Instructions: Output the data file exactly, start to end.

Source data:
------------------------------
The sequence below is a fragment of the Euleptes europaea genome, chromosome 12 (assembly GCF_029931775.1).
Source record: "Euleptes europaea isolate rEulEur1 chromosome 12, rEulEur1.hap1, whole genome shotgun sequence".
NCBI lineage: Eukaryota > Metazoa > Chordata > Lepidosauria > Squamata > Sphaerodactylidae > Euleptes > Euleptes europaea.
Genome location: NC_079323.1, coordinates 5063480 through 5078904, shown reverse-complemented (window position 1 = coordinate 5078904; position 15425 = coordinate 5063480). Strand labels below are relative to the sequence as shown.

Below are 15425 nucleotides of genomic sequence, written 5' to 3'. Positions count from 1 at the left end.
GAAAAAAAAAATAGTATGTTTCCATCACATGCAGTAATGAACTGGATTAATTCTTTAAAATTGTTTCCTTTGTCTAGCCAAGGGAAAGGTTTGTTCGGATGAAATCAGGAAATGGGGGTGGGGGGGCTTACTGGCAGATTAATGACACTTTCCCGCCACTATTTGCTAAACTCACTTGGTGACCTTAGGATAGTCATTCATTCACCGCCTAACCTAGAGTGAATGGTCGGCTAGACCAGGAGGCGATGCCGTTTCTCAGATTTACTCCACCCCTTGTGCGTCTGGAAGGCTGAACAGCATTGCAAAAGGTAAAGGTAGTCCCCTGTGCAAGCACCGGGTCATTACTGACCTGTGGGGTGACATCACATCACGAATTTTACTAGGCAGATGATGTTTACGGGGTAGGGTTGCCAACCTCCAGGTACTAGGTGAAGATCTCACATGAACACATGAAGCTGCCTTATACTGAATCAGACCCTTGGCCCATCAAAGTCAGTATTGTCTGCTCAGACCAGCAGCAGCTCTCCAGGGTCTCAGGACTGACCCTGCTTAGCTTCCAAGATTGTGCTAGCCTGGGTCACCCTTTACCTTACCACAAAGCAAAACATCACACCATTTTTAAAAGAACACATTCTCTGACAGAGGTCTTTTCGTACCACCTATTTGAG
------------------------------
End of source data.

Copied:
The sequence below is a fragment of the Euleptes europaea genome, chromosome 12 (assembly GCF_029931775.1).
Source record: "Euleptes europaea isolate rEulEur1 chromosome 12, rEulEur1.hap1, whole genome shotgun sequence".
NCBI lineage: Eukaryota > Metazoa > Chordata > Lepidosauria > Squamata > Sphaerodactylidae > Euleptes > Euleptes europaea.
Genome location: NC_079323.1, coordinates 5063480 through 5078904, shown reverse-complemented (window position 1 = coordinate 5078904; position 15425 = coordinate 5063480). Strand labels below are relative to the sequence as shown.

Below are 15425 nucleotides of genomic sequence, written 5' to 3'. Positions count from 1 at the left end.
GAAAAAAAAAATAGTATGTTTCCATCACATGCAGTAATGAACTGGATTAATTCTTTAAAATTGTTTCCTTTGTCTAGCCAAGGGAAAGGTTTGTTCGGATGAAATCAGGAAATGGGGGTGGGGGGGCTTACTGGCAGATTAATGACACTTTCCCGCCACTATTTGCTAAACTCACTTGGTGACCTTAGGATAGTCATTCATTCACCGCCTAACCTAGAGTGAATGGTCGGCTAGACCAGGAGGCGATGCCGTTTCTCAGATTTACTCCACCCCTTGTGCGTCTGGAAGGCTGAACAGCATTGCAAAAGGTAAAGGTAGTCCCCTGTGCAAGCACCGGGTCATTACTGACCTGTGGGGTGACATCACATCACGAATTTTACTAGGCAGATGATGTTTACGGGGTAGGGTTGCCAACCTCCAGGTACTAGGTGAAGATCTCACATGAACACATGAAGCTGCCTTATACTGAATCAGACCCTTGGCCCATCAAAGTCAGTATTGTCTGCTCAGACCAGCAGCAGCTCTCCAGGGTCTCAGGACTGACCCTGCTTAGCTTCCAAGATTGTGCTAGCCTGGGTCACCCTTTACCTTACCACAAAGCAAAACATCACACCATTTTTAAAAGAACACATTCTCTGACAGAGGTCTTTTCGTACCACCTATTTGAG